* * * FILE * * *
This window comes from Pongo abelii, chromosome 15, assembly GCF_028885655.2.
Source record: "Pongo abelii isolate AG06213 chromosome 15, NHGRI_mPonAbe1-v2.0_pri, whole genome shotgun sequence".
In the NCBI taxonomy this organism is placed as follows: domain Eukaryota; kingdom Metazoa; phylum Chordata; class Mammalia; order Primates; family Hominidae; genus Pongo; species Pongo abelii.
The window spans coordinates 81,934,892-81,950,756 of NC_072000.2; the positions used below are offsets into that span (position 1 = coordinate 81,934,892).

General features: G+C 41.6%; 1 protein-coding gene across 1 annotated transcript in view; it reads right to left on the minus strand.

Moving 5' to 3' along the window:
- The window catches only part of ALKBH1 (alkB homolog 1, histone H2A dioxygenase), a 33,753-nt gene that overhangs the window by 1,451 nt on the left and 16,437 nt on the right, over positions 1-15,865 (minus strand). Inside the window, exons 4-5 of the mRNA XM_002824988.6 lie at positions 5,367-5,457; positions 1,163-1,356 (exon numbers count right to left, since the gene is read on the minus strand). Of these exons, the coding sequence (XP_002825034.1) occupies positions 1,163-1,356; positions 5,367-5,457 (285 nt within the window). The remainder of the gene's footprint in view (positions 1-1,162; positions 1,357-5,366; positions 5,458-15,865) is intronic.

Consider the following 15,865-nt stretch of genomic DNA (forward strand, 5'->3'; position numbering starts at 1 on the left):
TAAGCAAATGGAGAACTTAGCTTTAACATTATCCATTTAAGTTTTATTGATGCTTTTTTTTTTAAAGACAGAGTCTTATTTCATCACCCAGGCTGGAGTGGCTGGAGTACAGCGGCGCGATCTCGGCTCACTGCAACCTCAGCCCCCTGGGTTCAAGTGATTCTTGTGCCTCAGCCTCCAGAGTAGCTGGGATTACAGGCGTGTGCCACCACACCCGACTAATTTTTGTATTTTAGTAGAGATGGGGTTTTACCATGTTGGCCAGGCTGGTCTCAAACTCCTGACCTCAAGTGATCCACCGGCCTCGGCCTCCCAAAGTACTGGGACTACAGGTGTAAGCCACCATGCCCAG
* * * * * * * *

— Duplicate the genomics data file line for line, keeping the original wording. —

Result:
This window comes from Pongo abelii, chromosome 15, assembly GCF_028885655.2.
Source record: "Pongo abelii isolate AG06213 chromosome 15, NHGRI_mPonAbe1-v2.0_pri, whole genome shotgun sequence".
In the NCBI taxonomy this organism is placed as follows: domain Eukaryota; kingdom Metazoa; phylum Chordata; class Mammalia; order Primates; family Hominidae; genus Pongo; species Pongo abelii.
The window spans coordinates 81,934,892-81,950,756 of NC_072000.2; the positions used below are offsets into that span (position 1 = coordinate 81,934,892).

General features: G+C 41.6%; 1 protein-coding gene across 1 annotated transcript in view; it reads right to left on the minus strand.

Moving 5' to 3' along the window:
- The window catches only part of ALKBH1 (alkB homolog 1, histone H2A dioxygenase), a 33,753-nt gene that overhangs the window by 1,451 nt on the left and 16,437 nt on the right, over positions 1-15,865 (minus strand). Inside the window, exons 4-5 of the mRNA XM_002824988.6 lie at positions 5,367-5,457; positions 1,163-1,356 (exon numbers count right to left, since the gene is read on the minus strand). Of these exons, the coding sequence (XP_002825034.1) occupies positions 1,163-1,356; positions 5,367-5,457 (285 nt within the window). The remainder of the gene's footprint in view (positions 1-1,162; positions 1,357-5,366; positions 5,458-15,865) is intronic.

Consider the following 15,865-nt stretch of genomic DNA (forward strand, 5'->3'; position numbering starts at 1 on the left):
TAAGCAAATGGAGAACTTAGCTTTAACATTATCCATTTAAGTTTTATTGATGCTTTTTTTTTTAAAGACAGAGTCTTATTTCATCACCCAGGCTGGAGTGGCTGGAGTACAGCGGCGCGATCTCGGCTCACTGCAACCTCAGCCCCCTGGGTTCAAGTGATTCTTGTGCCTCAGCCTCCAGAGTAGCTGGGATTACAGGCGTGTGCCACCACACCCGACTAATTTTTGTATTTTAGTAGAGATGGGGTTTTACCATGTTGGCCAGGCTGGTCTCAAACTCCTGACCTCAAGTGATCCACCGGCCTCGGCCTCCCAAAGTACTGGGACTACAGGTGTAAGCCACCATGCCCAG